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Equity and Social Justice… in Mathematics Methods Courses?

Ideas for creating a classroom that is equitable to all students.

April 30, 2017
 
 

Juan M. Gerardo is a Doctoral Candidate in Curriculum and Instruction at the University of Illinois at Urbana-Champaign. His interest is working with pre-service mathematics teachers and supporting their efforts to teach for equity and social justice. You can follow him on Twitter @mrg9605.

 

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Before I begin this blog post, I have a question for you: What is mathematics?

 

You probably thought of numbers, variables, and equations, or maybe geometry and geometric figures. Some of you probably thought of how it applies to the real world via computer science, engineering, and architecture. What about history and culture and mathematical practices by the Greeks, Mayans, and Chinese? Did you consider culture, language, race and ethnic identity? Equity and social justice?

 

“By virtue of mathematics being political, all mathematics teaching is political” (Gutiérrez, 2013).

 

As a mathematics methods instructor, I believe that mathematics is not only a cultural practice - it is political. Too many Black and [email protected] students have been underserved and limited numbers of these students go on to participate in STEM majors and careers. Yet beyond the schooling and economic opportunities, what are ways that teachers can build upon historically marginalized students’ identity, community knowledge, and lived experiences? By doing so, could students develop the mathematical know-how to “read and write the world” (Gutstein, 2006) and advocate for justice in their communities?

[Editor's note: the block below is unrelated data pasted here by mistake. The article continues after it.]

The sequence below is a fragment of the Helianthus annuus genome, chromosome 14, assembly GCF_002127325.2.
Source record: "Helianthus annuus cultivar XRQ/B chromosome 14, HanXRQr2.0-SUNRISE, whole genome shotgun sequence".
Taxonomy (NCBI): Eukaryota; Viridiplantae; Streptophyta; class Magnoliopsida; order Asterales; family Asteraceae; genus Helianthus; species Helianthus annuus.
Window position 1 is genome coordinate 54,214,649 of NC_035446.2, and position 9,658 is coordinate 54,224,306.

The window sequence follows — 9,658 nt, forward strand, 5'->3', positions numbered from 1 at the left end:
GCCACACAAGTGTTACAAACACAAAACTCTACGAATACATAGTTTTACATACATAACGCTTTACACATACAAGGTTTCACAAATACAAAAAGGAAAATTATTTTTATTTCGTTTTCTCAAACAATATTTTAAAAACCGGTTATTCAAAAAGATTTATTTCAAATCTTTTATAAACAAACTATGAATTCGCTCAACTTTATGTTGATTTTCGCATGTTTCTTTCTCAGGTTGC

Daunting task, isn’t it? Even the American Mathematics Teacher Educators, in its recently published standards, makes explicit the expectations for mathematics teacher educators to help beginning teachers “understand the roles of power, privilege, and oppression in the history of mathematics education” and equip beginning teachers with the ability to question existing educational systems that produce inequitable learning experiences and outcomes for students (AMTE, 2017, p. 23).  Where does a graduate student instructor even begin?

 

I don’t claim to have the answers but I will share some experiences and goals I have to discuss the topic of equity and social justice in a mathematics methods classes. I think this topic fits in nicely with the kinds of advice previous GradHackers have provided regarding teaching courses: creating an inclusive classroom or a Universal Design Classroom. My goal is to challenge future teachers to think about promoting a classroom that is equitable to their future students.

 

"In our work as teachers of future teachers, it is out expectation that prospective teachers will respect our ideas and want to learn from us. For this to occur, I believe that we need to model the types of behavior that we would hope future teachers would utilize with their students... At the core of this work is developing professional relationships with futures built on trust and respect” (Kitchen, 2013, p. 259).

 

I will outline a few of the ways that I try to “model the types of behavior” and build “trust and respect” with pre-service teachers.

 

Be Vulnerable

Early in the course, I let students know that I was undocumented. I only recently started to do so because I wanted to share something deeply personal. I feel that most pre-service teachers don’t exactly respond to my story but student-teachers of color resonate with my story. By modeling vulnerability, your students may be willing to let their guard down also.

 

Courageous Conversations About Race

I was recently introduced to the ground rules recommended by Singleton and Linton (2005): Stay Engaged, Speak Your Truth, Experience Discomfort, Expect and Accept Non-closure. I will admit to the pre-service teachers that I am nervous and uncomfortable as I begin the discussion. I tell them I have facilitated many conversations related to education, race, gender, class and that these are not easy to discuss. What I emphasize is that we all try and “step out of our comfort zone” and that a “safe space” is one where it’s okay to be uncomfortable.